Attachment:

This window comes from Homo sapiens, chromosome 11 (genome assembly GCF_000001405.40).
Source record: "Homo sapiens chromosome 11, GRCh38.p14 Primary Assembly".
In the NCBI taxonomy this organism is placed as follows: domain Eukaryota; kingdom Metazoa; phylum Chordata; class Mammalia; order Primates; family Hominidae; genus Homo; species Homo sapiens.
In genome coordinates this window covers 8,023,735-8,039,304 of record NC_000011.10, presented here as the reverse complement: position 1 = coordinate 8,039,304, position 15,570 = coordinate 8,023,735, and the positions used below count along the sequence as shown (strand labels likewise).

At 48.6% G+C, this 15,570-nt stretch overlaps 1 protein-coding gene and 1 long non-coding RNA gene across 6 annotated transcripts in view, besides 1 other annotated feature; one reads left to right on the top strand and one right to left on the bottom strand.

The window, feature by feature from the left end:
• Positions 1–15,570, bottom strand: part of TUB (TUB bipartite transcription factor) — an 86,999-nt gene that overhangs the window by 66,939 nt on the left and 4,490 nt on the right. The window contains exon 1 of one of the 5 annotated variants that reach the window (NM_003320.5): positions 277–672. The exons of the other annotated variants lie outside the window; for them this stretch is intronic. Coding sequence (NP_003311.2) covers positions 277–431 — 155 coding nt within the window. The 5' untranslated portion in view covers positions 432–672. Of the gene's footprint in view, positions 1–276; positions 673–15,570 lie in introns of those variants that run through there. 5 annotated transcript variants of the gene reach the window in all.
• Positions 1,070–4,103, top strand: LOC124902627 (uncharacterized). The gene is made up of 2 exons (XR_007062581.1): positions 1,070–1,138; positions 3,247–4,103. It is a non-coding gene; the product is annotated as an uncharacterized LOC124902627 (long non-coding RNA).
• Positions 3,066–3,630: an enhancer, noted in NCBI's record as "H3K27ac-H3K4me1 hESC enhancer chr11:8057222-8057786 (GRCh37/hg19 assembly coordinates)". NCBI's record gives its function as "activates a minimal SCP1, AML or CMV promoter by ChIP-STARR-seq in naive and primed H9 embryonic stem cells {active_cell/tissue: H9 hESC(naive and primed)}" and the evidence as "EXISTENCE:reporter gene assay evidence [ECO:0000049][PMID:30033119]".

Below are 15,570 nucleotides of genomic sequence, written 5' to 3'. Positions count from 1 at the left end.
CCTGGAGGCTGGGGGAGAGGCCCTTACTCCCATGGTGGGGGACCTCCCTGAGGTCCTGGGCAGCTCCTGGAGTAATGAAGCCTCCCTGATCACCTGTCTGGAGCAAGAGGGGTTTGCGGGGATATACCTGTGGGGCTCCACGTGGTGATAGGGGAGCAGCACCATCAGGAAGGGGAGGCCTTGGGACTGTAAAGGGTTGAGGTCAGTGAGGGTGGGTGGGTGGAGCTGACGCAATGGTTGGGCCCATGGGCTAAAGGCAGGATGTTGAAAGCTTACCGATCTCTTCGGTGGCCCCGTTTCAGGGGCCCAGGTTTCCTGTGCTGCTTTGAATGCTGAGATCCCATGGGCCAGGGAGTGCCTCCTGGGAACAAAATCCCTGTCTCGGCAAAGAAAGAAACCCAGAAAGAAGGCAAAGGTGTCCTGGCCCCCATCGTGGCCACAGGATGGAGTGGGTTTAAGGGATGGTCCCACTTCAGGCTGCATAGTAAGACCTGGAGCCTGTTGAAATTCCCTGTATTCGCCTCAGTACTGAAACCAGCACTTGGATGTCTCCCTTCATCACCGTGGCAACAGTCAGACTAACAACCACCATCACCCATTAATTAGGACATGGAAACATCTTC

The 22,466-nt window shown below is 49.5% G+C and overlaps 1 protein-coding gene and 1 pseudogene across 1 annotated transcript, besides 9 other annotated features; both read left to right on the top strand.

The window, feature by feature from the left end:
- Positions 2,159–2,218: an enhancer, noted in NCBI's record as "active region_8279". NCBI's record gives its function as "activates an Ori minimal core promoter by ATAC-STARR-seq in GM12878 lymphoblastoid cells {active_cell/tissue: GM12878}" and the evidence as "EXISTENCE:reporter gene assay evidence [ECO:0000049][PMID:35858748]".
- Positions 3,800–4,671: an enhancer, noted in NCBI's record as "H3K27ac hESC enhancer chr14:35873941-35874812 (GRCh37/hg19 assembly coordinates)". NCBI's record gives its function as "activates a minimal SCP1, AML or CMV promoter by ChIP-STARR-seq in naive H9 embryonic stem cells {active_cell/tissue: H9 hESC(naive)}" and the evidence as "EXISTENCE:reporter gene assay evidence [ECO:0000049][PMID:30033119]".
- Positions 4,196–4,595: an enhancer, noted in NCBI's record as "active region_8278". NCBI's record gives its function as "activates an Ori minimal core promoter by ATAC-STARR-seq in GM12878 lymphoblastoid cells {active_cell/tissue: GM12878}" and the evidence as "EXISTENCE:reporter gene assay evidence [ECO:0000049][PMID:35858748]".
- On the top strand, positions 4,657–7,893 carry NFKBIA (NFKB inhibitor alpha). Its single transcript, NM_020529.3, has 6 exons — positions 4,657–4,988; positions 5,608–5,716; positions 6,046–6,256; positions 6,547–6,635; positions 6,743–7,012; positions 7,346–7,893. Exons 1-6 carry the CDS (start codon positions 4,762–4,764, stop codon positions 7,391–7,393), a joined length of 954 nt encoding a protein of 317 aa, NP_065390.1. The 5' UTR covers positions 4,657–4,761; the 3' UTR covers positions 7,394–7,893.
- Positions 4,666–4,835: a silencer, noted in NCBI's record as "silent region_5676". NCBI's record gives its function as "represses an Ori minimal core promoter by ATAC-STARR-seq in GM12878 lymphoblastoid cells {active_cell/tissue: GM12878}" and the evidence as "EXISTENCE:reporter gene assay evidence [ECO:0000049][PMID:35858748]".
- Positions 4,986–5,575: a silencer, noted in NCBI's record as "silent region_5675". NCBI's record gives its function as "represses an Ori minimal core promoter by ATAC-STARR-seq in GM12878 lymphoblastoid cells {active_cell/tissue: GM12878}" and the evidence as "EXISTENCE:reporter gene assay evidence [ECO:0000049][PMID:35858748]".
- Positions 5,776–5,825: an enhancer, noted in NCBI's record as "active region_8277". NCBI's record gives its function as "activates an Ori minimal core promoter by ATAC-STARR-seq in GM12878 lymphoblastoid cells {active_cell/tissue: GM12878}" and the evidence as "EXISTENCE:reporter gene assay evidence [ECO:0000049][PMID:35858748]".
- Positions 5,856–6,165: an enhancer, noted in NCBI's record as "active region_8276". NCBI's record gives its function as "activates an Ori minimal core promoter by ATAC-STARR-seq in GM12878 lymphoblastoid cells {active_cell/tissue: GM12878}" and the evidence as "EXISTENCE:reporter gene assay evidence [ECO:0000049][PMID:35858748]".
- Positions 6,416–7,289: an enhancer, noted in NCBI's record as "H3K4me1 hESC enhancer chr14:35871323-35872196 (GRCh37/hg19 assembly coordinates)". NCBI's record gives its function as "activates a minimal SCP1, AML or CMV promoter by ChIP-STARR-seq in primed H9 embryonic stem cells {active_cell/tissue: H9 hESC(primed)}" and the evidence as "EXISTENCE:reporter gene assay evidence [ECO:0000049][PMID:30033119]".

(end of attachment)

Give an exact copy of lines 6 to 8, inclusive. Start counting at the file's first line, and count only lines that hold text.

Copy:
The window, feature by feature from the left end:
• Positions 1–15,570, bottom strand: part of TUB (TUB bipartite transcription factor) — an 86,999-nt gene that overhangs the window by 66,939 nt on the left and 4,490 nt on the right. The window contains exon 1 of one of the 5 annotated variants that reach the window (NM_003320.5): positions 277–672. The exons of the other annotated variants lie outside the window; for them this stretch is intronic. Coding sequence (NP_003311.2) covers positions 277–431 — 155 coding nt within the window. The 5' untranslated portion in view covers positions 432–672. Of the gene's footprint in view, positions 1–276; positions 673–15,570 lie in introns of those variants that run through there. 5 annotated transcript variants of the gene reach the window in all.
• Positions 1,070–4,103, top strand: LOC124902627 (uncharacterized). The gene is made up of 2 exons (XR_007062581.1): positions 1,070–1,138; positions 3,247–4,103. It is a non-coding gene; the product is annotated as an uncharacterized LOC124902627 (long non-coding RNA).